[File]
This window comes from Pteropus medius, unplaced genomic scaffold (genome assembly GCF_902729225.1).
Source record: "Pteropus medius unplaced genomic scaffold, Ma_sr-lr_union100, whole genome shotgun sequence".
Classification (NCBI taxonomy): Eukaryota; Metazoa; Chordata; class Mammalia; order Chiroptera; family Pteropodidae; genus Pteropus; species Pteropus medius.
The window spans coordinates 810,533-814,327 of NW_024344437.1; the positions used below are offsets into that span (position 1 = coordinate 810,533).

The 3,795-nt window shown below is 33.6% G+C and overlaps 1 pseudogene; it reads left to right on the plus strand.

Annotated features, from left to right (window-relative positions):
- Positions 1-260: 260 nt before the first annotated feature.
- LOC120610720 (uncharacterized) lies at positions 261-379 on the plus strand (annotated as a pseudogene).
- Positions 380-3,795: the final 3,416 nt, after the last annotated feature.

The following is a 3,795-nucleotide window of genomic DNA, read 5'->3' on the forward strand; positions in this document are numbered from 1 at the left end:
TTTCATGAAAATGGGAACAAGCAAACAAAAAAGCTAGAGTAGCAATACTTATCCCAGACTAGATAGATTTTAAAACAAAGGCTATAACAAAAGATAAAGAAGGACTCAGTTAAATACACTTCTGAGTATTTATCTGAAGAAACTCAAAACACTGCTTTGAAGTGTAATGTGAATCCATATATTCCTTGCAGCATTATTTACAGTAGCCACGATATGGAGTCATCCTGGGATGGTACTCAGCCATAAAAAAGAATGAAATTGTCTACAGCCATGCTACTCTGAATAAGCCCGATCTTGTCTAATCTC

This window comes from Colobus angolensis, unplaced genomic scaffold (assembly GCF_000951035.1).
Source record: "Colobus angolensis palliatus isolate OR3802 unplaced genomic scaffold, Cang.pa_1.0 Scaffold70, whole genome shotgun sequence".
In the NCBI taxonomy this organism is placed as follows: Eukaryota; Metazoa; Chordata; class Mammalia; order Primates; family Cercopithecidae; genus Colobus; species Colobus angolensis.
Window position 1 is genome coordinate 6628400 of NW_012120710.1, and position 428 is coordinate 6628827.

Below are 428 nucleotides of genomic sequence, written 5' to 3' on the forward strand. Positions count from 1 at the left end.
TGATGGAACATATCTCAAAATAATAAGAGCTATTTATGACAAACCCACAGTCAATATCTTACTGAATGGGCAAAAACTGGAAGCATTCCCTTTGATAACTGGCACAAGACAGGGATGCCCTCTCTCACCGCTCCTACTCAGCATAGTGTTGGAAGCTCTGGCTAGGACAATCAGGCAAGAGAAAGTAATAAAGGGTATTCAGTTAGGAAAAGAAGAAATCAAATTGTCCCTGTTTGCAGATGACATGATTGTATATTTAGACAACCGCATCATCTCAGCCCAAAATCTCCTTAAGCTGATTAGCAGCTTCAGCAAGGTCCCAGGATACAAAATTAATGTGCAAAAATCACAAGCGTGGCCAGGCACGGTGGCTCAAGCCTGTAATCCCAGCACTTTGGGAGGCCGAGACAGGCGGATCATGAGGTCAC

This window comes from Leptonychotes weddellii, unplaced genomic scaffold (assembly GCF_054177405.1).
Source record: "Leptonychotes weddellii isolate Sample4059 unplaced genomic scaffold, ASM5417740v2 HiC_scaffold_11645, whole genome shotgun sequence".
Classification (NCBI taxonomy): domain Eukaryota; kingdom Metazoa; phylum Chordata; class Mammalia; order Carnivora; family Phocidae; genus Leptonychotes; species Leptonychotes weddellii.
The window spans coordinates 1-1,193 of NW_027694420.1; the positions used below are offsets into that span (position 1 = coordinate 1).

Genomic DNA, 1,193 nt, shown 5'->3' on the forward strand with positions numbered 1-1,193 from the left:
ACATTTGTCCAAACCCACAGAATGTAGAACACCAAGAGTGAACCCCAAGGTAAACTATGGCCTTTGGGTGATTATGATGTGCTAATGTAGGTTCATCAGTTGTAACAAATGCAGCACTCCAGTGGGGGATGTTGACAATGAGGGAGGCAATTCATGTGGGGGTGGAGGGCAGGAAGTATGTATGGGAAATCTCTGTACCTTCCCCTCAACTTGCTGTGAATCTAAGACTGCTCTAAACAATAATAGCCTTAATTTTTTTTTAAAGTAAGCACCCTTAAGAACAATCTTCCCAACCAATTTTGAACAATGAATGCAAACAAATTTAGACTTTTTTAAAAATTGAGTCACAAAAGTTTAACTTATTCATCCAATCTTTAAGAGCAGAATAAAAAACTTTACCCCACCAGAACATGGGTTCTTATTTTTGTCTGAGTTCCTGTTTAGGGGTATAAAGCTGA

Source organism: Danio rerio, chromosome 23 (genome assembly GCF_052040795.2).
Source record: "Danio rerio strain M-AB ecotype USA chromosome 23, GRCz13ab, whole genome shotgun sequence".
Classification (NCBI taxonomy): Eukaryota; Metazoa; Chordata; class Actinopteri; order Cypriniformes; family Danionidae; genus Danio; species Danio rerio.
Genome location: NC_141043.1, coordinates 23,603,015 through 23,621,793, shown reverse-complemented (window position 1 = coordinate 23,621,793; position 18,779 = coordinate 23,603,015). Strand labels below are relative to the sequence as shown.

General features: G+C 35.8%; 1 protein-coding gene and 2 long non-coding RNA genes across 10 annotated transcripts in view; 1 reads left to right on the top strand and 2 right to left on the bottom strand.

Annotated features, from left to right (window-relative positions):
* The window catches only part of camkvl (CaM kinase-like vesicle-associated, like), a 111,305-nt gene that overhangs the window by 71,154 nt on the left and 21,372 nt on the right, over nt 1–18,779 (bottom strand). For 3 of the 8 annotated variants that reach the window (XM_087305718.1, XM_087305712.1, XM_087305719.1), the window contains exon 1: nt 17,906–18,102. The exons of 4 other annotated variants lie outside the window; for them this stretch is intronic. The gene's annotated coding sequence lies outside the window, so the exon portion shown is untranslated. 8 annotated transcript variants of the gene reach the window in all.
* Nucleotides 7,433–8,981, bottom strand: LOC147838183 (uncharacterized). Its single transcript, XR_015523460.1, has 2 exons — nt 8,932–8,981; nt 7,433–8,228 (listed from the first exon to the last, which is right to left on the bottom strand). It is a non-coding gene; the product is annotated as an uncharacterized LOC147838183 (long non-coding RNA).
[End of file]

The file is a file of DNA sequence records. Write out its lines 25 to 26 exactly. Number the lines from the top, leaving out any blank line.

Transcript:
Source record: "Danio rerio strain M-AB ecotype USA chromosome 23, GRCz13ab, whole genome shotgun sequence".
Classification (NCBI taxonomy): Eukaryota; Metazoa; Chordata; class Actinopteri; order Cypriniformes; family Danionidae; genus Danio; species Danio rerio.